It Takes a Team
I used to be a lone ranger kind of guy, and ultimately, that is likely why I’m now retired from professional golf. I thought I knew enough about my fitness, my swing, my mental game, my schedule, my finances, and everything else to not really need too many other voices in my life. Even though I had worked with many trainers, including my college strength coaches, a swing coach (Mark Steinbauer the goat), a mental coach (Mike Van Heuser the goat also), and had my college coach work through scheduling and help teach me how to practice, all of those folks ultimately taking me to the top 100 in the world for Amateurs and competing in major championships, I figured I was experienced enough to take on all those roles myself. At 25 years old. Dummy.
I’m here to advocate to you, high level performer, that a team will be necessary all your career. Even when you’ve reached top-ten in the world, they still will take a lot of things off your plate and allow you to focus on feeling the difference between a two-yard fade and a one-yard draw. The coolest thing about the higher you climb? The more high-level experts and performers you get to surround yourself with, either because you have the finances, or because you have the aura that now everyone wants to be surrounded by.
One of the best parts of my journey? I now get to be a part of the team for so many people. Instead of being the central figure of my own team, I get to be a cog in the wheel of so many player’s teams. I love being able to provide whatever insights I can for fitness, mentality, scheduling, and even swing sometimes for all of the players I work with. I’d lose my mind if I weren’t able to take my failures and hopefully allow others to learn from them (probably why I love Solomon so much).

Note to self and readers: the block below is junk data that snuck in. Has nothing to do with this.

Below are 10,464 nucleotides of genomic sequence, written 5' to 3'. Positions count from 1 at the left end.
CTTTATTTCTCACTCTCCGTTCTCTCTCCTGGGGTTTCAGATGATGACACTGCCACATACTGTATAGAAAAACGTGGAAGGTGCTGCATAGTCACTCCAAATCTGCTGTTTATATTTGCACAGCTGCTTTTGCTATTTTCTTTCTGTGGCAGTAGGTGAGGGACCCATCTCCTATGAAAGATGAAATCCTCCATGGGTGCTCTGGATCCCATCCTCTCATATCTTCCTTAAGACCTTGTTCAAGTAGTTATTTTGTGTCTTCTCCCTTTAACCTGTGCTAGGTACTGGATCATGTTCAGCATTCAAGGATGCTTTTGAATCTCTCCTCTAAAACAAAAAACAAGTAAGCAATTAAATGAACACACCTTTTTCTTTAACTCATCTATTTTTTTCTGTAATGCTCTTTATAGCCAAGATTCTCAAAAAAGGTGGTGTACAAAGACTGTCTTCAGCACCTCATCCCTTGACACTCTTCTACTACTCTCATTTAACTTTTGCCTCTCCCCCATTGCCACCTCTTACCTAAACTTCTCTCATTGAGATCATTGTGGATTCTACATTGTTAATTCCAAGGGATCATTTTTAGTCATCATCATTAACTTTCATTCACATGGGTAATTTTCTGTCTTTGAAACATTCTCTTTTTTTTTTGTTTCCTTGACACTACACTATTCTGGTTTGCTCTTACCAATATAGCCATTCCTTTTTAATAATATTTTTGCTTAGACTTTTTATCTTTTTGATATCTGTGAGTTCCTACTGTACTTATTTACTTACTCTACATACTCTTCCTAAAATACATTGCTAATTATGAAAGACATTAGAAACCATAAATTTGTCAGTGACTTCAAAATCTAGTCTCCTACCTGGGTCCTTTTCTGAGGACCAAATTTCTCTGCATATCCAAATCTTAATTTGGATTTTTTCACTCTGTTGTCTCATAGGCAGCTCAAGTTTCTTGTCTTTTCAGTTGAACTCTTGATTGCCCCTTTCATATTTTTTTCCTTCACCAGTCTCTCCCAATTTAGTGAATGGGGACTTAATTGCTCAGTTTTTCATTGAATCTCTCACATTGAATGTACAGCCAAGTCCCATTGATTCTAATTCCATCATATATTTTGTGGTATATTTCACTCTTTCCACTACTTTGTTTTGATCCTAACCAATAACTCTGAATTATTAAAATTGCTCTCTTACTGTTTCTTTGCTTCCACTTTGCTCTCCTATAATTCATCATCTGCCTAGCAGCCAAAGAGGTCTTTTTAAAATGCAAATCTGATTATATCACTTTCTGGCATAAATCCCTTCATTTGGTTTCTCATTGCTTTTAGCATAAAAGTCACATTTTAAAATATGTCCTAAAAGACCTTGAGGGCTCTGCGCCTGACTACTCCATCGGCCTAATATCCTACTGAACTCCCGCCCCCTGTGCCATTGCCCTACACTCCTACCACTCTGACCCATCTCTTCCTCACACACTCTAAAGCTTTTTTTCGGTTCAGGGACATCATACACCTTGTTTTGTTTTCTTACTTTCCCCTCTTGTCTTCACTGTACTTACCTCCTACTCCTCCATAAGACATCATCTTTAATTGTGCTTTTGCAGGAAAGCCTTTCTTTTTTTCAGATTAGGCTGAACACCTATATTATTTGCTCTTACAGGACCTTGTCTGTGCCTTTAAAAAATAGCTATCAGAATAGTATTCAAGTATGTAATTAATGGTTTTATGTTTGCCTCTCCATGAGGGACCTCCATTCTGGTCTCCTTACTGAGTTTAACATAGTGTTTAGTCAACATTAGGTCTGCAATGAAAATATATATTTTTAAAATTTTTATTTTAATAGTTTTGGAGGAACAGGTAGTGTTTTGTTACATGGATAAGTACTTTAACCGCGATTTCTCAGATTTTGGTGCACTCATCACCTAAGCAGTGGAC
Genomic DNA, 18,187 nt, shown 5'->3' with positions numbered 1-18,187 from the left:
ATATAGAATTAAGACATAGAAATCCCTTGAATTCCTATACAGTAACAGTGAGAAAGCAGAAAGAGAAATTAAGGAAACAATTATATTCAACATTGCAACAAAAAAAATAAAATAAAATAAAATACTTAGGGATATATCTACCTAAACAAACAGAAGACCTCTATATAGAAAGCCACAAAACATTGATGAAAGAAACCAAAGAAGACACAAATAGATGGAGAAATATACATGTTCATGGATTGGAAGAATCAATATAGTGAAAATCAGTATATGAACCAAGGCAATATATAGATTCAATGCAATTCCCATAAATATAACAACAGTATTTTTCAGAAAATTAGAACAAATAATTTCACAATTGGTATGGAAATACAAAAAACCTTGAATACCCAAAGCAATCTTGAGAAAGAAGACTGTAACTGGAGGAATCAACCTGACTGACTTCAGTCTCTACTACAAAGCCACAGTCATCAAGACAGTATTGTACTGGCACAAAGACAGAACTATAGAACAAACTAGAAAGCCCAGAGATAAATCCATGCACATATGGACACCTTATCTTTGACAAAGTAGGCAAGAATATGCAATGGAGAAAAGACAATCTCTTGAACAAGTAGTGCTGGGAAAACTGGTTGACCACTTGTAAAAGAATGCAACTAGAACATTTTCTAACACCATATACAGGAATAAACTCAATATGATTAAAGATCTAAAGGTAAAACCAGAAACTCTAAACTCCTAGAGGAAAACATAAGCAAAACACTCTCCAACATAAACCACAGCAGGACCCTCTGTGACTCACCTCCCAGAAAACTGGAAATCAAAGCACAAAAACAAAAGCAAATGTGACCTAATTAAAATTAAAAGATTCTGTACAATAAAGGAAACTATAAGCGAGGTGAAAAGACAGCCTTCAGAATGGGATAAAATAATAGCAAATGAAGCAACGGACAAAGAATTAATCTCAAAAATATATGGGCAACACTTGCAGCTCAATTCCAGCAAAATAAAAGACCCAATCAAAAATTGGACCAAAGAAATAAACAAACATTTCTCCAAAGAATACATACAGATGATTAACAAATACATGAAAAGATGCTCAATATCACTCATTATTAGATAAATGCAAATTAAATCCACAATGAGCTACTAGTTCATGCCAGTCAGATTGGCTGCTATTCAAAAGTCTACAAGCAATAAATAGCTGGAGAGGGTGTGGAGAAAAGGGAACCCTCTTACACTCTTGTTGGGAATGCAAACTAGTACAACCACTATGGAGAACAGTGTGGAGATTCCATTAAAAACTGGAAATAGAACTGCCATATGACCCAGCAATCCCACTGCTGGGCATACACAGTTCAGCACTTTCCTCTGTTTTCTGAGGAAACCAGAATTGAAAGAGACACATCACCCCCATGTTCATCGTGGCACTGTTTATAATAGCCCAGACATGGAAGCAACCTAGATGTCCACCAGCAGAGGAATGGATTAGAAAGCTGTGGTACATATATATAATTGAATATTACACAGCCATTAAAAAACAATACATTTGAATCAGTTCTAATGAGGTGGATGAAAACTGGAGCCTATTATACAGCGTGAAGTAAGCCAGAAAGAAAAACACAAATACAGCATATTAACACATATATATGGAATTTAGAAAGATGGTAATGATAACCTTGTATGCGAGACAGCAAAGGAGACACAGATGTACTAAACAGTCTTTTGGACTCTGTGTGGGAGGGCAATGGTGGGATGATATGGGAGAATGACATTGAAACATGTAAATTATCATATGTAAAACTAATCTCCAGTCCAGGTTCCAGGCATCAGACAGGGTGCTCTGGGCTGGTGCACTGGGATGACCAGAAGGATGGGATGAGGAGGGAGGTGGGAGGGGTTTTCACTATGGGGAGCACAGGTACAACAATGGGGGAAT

Even today, I currently have my own team, and I’m not even a professional athlete anymore. I’ve got folks I reach out to with business questions, I’ve got my wife and others I can ask about fitness, I’ve got swing instructors (Hi Dom!), mental coaches, and everyone to make sure I don’t miss any little details. It’s become that clear to me and just that important to not allow my arrogance to take me away from something that’s working.
Something that usually arises when the “team“ gets talked about: cost. My encouragement to you is that all of us older folks are so willing to help those who are truly curious and truly want help. I have lots of people that ”kinda” want help, or really want me to solve their problems for them, but for those who want a true partnership and work as hard as I do? I’ll bend over all the ways I can to help them improve. It’s that much fun.
There really isn’t an underlying or deeper message to this post beyond this: get a team of folks who believe in you, want to push you, and will walk with you all the way. Hold tight to those folks for a long time. I can tell you that the other alternative likely ends with you doing it later in another career.